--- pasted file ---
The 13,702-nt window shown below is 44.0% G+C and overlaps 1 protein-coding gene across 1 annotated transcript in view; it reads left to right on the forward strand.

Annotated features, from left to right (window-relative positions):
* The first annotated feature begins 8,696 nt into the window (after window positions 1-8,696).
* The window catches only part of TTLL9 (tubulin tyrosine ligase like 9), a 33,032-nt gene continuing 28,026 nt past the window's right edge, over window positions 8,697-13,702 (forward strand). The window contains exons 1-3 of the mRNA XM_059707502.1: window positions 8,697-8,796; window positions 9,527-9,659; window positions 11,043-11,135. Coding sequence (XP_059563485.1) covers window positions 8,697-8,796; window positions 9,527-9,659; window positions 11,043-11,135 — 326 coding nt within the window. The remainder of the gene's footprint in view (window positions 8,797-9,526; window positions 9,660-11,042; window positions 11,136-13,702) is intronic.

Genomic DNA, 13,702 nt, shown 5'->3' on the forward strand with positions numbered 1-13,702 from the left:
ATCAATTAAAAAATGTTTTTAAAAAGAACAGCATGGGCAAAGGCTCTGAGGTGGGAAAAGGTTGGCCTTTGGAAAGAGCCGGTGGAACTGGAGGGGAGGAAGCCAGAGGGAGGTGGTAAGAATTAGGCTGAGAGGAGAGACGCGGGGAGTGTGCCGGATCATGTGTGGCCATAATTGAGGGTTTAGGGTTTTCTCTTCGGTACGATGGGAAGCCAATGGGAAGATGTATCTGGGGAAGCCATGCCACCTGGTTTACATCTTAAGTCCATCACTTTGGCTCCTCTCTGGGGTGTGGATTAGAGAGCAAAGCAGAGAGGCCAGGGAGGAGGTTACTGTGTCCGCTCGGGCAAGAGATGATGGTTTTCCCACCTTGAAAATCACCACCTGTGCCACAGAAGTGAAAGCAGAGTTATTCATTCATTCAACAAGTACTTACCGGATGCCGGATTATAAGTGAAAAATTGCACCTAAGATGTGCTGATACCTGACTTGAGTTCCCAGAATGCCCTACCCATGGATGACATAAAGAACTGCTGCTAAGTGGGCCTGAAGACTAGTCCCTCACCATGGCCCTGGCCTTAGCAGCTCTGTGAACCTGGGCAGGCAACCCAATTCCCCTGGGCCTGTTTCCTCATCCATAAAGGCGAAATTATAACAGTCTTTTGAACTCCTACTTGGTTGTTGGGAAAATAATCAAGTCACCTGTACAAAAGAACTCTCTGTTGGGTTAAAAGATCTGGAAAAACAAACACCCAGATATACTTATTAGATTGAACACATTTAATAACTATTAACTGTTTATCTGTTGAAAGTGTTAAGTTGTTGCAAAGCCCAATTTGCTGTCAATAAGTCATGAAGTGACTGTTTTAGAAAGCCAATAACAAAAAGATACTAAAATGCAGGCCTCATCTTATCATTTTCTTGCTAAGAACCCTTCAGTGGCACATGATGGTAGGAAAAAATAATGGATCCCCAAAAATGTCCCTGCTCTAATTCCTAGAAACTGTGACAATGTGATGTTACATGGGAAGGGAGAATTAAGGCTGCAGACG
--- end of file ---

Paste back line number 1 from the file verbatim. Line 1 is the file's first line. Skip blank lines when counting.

The 13,702-nt window shown below is 44.0% G+C and overlaps 1 protein-coding gene across 1 annotated transcript in view; it reads left to right on the forward strand.